In the past couple of years, there’s been an industry shift in the marketing of probiotics in dairy products. While some products do identify strain and cite clinical trials that establish a specific benefit, more products are choosing to simply market the inclusion of probiotics, which a growing number of consumers understand to have a positive effect on health and wellness.
According to an expert consensus document published in the August 2014 issue of Nature entitled “The International Scientific Association for Probiotics and Prebiotics consensus statement on the scope and appropriate use of the term probiotic,” the simple term “probiotic” is useful and accepted. The panel recommends that any specific claim beyond “contains probiotics” be further substantiated; however, “contains probiotics” is a useful product descriptor providing that the probiotics meet a more grammatically correct definition, as compared to the 2001 definition issued by FAO/WHO. The minor change now defines probiotics as, “live microorganisms that, when administered in adequate amounts, confer a health benefit on the host.”
“This definition is inclusive of a broad range of microbes and applications, while capturing the essence of probiotics, which is microbial, viable and with a documented benefit to health,” says Mary Ellen Sanders, a global authority on probiotics and co-author of the consensus document.
Formulating cultured dairy products with probiotics makes sense, as consumers understand that probiotics are good for them. According to the 2012 Food & Health Survey, commissioned by the International Food Information Council Foundation, 14% of consumers surveyed said they were trying to get more probiotics in their diet. In the 2016 edition of the study, this number jumped to 33%, and is expected to continue growing. (See chart.)
Lactose-free dairy products appeal to lactose-intolerant consumers, those consumers who are unable to breakdown lactose due to the body’s inability to produce any or enough of the enzyme lactase. Lactase is responsible for converting the disaccharide lactose to galactose and glucose, monosaccharides readily absorbed by the body for energy.
Lactose intolerance is thought to be one of the key drivers of dairy consumers switching to alternative dairy products. To keep them in dairy, processors need to offer lactose-free products.
One way to eliminate lactose is filtration technology, which requires capital investment. Another less committal option is to formulate dairy products with the lactase enzyme. The added bonus of including lactase is that processors can often reduce the amount of added sugars and still achieve the same degree of sweetness in lactose-free dairy products. This also allows for more attractive product labels with claims of reduced added sugars.
The use of lactose-free claims has been rising in recent years, according to research by Innova Market Insights. In the past year, the claim was featured on 6.7% of all global dairy introductions, rising to nearly 11% in the U.S. and 8% in the E.U.
Interest in lactose-free dairy products extends beyond clinically diagnosed lactose intolerant consumers. Many consumers are starting to choose lactose-free dairy products to assist with digestion.
Probiotics and lactose free are complementary and make sense for dairy. To read an article I recently wrote for Food Business News entitled “Cultures and enzymes: clean-label workhorses,” link HERE.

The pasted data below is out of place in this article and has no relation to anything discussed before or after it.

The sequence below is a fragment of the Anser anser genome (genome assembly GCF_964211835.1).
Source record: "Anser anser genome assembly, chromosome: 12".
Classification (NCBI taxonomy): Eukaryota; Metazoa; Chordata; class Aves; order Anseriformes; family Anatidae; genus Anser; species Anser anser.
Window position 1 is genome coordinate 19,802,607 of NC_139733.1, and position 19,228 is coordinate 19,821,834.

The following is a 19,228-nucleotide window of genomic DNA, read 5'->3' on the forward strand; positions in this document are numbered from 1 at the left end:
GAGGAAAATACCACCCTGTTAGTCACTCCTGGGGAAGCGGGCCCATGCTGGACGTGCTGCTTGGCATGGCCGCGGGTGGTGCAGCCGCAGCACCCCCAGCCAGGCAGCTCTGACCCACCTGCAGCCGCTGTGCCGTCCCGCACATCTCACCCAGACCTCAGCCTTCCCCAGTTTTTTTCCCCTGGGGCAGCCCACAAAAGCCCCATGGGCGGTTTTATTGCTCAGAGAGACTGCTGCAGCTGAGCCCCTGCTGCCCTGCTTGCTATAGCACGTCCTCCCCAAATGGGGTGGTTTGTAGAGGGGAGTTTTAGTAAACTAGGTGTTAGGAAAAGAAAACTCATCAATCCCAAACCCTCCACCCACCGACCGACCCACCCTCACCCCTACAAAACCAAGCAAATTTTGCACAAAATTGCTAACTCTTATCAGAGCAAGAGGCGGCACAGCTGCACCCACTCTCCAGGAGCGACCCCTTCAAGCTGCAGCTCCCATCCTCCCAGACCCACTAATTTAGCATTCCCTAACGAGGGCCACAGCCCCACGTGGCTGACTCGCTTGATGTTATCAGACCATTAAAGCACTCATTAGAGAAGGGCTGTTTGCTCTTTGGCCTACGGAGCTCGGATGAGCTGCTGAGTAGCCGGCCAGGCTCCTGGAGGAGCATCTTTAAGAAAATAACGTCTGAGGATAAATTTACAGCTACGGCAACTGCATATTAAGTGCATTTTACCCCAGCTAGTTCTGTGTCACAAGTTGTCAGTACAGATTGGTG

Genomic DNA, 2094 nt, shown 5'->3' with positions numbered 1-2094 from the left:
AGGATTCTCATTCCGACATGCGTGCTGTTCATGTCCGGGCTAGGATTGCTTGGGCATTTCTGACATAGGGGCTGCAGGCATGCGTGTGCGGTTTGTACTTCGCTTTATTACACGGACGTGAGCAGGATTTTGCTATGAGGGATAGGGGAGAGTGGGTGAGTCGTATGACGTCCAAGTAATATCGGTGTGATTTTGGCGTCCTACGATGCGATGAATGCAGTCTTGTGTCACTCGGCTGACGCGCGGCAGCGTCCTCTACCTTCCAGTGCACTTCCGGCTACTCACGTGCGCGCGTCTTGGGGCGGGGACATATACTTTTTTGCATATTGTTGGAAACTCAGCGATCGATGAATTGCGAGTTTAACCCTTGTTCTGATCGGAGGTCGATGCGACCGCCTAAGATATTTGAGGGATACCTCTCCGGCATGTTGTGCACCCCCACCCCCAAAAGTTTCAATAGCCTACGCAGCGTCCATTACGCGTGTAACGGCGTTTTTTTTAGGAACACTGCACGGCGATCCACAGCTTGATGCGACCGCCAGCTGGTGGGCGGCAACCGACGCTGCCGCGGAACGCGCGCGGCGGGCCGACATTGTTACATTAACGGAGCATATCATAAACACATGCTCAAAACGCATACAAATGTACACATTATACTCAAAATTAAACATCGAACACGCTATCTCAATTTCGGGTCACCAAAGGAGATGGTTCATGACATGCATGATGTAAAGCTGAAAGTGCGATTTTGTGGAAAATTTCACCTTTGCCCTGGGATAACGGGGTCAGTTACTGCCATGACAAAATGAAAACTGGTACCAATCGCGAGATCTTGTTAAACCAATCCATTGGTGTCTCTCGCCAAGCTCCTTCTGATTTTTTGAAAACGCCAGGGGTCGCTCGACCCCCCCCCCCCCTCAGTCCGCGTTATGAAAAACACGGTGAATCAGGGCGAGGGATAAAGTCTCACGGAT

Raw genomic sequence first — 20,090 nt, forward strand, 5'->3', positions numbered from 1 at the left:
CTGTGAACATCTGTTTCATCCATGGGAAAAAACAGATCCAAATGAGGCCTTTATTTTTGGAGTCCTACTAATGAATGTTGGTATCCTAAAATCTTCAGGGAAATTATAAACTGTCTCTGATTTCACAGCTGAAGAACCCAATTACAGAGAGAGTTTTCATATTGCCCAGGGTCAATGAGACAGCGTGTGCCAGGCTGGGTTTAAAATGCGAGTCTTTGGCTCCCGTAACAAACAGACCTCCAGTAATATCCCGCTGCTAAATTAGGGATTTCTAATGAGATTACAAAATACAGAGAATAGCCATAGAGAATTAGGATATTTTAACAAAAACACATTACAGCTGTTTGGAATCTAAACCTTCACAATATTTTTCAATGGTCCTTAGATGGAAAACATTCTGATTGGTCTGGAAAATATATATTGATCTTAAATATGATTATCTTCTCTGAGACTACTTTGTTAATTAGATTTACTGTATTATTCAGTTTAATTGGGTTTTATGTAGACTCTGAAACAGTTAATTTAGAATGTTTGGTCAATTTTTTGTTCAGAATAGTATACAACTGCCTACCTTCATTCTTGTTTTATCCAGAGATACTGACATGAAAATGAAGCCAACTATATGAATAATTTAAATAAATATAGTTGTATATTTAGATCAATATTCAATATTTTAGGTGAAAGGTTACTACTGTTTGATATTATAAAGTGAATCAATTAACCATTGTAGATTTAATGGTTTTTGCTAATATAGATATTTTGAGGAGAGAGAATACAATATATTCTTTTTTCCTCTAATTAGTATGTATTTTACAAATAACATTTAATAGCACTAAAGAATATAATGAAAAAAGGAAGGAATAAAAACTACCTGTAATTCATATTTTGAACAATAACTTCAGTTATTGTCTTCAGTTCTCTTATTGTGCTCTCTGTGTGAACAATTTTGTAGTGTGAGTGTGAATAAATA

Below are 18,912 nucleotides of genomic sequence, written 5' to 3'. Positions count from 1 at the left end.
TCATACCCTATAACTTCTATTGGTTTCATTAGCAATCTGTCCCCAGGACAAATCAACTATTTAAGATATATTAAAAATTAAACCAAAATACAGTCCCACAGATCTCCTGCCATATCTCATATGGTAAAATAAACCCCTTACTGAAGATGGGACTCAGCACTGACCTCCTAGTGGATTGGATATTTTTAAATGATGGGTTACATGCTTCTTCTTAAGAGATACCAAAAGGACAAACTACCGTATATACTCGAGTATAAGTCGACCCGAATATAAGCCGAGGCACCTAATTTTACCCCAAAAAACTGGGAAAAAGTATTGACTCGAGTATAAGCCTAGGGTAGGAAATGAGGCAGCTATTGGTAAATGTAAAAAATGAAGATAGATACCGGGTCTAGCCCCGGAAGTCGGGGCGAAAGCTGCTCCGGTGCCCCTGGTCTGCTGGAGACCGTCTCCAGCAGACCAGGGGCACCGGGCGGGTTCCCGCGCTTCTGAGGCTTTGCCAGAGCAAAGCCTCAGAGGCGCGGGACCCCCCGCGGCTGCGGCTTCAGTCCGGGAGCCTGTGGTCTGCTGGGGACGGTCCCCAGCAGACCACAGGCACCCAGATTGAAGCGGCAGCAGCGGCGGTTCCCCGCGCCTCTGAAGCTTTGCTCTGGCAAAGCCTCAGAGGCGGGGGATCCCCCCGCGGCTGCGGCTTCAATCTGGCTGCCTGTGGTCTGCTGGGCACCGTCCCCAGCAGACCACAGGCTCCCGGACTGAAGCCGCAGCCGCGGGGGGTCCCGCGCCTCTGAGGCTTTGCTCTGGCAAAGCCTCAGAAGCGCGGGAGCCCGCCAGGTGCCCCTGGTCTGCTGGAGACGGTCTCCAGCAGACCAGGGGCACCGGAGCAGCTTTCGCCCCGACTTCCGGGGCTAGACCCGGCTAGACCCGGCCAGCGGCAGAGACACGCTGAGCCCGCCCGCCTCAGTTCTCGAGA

The Collective Dairy in New Zealand adds limited-edition Rhubarb ‘n’ Custard to its gourmet probiotic yogurt line made with natural ingredients. It is free from artificial additives and preservative, as well as gluten, and is described as being suitable for vegetarians.
In South Africa, the Lancewood brand offers a range of cottage cheese products—smooth and chunky—that are preservative free and tout the fact that they contain probiotics.
Dannon is rolling out the Activia Fruit Fusion line to the U.S. marketplace. This 1.5% milkfat probiotic yogurt is also fortified with vitamin D. Most U.S. milk processors voluntarily fortify fluid milk with vitamin D. Adding it to yogurt is not common. Dannon is changing that. The layered Activia Fruit Fusion product comes in four varieties. They are: Blueberry & Blackberry, Cherry & Vanilla, Peach & Mango and Strawberry & Raspberry. The yogurt is sold in four packs of 4-ounce cups.
In South Korea, the Yoplait brand, which has historically not touted the inclusion of probiotics or made any digestive health claims, is rolling out a product called Yoplait By Me. Managed and manufactured by Binggrae, the new cup product comes in no-sugar-added plain, as well as sweetened blueberry and peach varieties. An individual serving claims to contain 50 billion Yo Flex Creamy Lactobacillus cultures for intestinal health.
Back in the U.S., noosa is introducing multiple sweet and spicy yogurt combinations. The “sweet heat” combination is an emerging trend and noosa is one of the first to experiment with it in the refrigerated yogurt category. All noosa yogurt is made in small batches on a family farm in Bellvue, Colorado, with all-natural whole milk from happy cows (not treated with rBGH), fresh fruit puree--made using the ripest, juiciest fruits--and infused with a touch of wildflower honey, and probiotics, according to the company. Six varieties rolled out last month. There are five flavors in 8-ounce cups. They are: Bhakti Chai (limited batch), Blackberry Serrano (This flavor rolled out exclusively in noosa’s home state of Colorado in January. Now it’s available nationwide.), Mango Sweet Chili, Pineapple Jalapeno and Raspberry Habanero. The sixth flavor--Mexican Chocolate--comes in four packs of 4-ounce cups. This flavor combines cinnamon, chocolate and a pinch of chili spice.
Probiotics + lactose free = innovation opportunity.
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